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The Birthplace Of Insulin


Were you aware that one in three Canadians are affected by diabetes or pre-diabetes? Diabetes likely affects you or someone you know. About 11.7 million people live with the disease in Canada.

Diabetes is a disease where your body either can’t produce insulin or can’t properly use the insulin it produces. Insulin works to regulate the amount of sugar in your blood. While too much blood sugar can cause damage to your body, your body also needs insulin to use sugar for energy.*

Located in London Ontario, Banting House is a former residence of Dr. Frederick Banting and today a museum and office for Diabetes Canada. The Queen Anne style home was built in 1900 and purchased by Banting in 1920. It is widely known as the “birthplace of insulin.” 

Banting House not only celebrates a great Canadian discovery, but also tells the life and career of Dr. Banting.  On October 31, 1920, Banting woke up and scribbled a hypothesis at 2:00 in the morning. He had an idea to extract insulin from a dog’s pancreas. That idea has saved millions of lives around the world.

Banting began his research on diabetes at the University of Toronto. Together with his research assistant Charles Best, they discovered insulin as a successful treatment of diabetes in humans. Their patent would later be sold for $1 to the University of Toronto. Banting didn’t believe in profiting from a medication that could save lives.

A sign within the museum explains, “People don’t understand it’s not your fault.” The stigma of diabetes plays a huge toll on the mental health of those affected by the disease. Since type 2 diabetes has a connection to diet and exercise, those who live with the disease are often blamed for their diabetes. The reality is there are several factors that contribute to why someone may develop the disease. In addition, there are also different types of diabetes including type 1 (an autoimmune disease) and gestational (a temporary form of the disease during pregnancy).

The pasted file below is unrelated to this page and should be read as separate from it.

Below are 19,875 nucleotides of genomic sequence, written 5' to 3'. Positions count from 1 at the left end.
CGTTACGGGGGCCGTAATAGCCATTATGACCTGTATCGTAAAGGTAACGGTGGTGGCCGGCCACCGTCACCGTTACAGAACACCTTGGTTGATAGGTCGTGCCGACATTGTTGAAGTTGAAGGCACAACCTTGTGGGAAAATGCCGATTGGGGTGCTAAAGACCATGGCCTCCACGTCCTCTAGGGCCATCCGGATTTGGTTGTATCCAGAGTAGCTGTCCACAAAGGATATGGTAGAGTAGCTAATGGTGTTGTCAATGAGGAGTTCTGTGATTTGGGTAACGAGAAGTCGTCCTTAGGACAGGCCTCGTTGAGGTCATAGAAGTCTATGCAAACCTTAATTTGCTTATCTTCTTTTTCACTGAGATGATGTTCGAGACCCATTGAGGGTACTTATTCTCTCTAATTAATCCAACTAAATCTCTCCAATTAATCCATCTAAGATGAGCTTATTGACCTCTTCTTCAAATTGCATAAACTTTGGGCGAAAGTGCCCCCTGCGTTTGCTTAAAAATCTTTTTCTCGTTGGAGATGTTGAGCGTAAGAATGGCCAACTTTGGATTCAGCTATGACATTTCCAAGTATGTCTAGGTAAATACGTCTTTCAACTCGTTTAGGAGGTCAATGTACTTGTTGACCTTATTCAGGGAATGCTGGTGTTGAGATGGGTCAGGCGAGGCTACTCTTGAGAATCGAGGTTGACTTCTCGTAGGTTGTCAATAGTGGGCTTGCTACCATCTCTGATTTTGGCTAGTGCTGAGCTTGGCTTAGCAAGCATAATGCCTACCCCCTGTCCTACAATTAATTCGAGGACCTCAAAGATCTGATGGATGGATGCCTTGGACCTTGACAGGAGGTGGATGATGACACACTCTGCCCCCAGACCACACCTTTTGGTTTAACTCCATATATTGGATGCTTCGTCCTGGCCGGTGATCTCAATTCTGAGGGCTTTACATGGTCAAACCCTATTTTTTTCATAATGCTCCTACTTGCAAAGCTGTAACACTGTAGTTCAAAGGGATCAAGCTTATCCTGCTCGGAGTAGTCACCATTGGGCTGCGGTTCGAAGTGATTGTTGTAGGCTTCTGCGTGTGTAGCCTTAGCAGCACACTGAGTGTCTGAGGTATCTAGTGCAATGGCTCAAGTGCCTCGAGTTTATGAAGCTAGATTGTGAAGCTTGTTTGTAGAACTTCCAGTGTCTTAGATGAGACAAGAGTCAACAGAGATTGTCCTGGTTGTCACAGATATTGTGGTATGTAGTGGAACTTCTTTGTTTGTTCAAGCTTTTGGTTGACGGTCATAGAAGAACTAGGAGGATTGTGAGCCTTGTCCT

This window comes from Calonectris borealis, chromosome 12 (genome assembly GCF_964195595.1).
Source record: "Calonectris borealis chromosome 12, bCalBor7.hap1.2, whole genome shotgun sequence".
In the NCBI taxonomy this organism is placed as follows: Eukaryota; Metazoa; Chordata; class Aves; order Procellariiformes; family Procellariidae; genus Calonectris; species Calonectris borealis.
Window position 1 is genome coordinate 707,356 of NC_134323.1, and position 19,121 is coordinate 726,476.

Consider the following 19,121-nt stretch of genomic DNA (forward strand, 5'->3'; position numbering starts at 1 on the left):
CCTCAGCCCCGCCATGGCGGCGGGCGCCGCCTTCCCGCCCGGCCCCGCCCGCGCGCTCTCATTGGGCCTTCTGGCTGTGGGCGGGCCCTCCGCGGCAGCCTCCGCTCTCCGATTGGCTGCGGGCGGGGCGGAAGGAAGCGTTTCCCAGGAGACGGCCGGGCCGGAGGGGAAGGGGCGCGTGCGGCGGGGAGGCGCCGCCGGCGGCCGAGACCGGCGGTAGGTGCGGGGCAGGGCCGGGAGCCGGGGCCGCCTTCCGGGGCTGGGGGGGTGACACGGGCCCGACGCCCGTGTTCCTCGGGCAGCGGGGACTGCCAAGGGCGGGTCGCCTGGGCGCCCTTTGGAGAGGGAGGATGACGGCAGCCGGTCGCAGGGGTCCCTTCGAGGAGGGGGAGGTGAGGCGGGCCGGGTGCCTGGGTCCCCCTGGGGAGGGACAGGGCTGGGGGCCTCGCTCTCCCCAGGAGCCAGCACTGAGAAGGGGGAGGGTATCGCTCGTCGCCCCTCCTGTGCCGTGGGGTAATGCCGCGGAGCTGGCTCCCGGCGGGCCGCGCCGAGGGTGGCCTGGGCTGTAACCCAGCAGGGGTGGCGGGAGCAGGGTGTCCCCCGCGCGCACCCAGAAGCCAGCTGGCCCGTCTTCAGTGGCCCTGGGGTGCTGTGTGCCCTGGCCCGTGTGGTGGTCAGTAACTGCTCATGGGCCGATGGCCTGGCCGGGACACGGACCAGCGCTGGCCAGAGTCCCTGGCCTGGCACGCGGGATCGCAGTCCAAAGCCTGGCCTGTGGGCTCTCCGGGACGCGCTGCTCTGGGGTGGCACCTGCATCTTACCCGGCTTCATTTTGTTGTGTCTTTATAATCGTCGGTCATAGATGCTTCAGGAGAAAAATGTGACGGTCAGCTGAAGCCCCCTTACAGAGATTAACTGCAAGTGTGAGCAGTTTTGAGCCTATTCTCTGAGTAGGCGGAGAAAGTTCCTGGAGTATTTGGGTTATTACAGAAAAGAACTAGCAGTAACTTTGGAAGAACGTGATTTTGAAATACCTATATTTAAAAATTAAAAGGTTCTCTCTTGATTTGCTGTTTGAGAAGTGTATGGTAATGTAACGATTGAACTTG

In one of the current museum exhibitions, visitors are encouraged to write a letter to Banting in the room where the idea for insulin was imagined. Notecards are filled with grateful words from both those who use insulin today and friends/family of those who live with diabetes.  

Located in Sir Frederick G. Banting Square, a Globe represents Canada’s gift of insulin to the world. Over 460 million people worldwide live with diabetes. Commemorative bricks with messages from donors line the gardens surrounding the home.

The flame of hope was lit by Queen Elizabeth, the Queen Mother, during a visit to London in 1989. It is an important reminder that diabetes can only be managed, but provides hope that one day there will be a cure and the flame can be extinguished. 

Help change the lives of those living with or affected by diabetes. Learn more about the disease, volunteer or donate at diabetes.ca.

*Written with information from Diabetes Canada.

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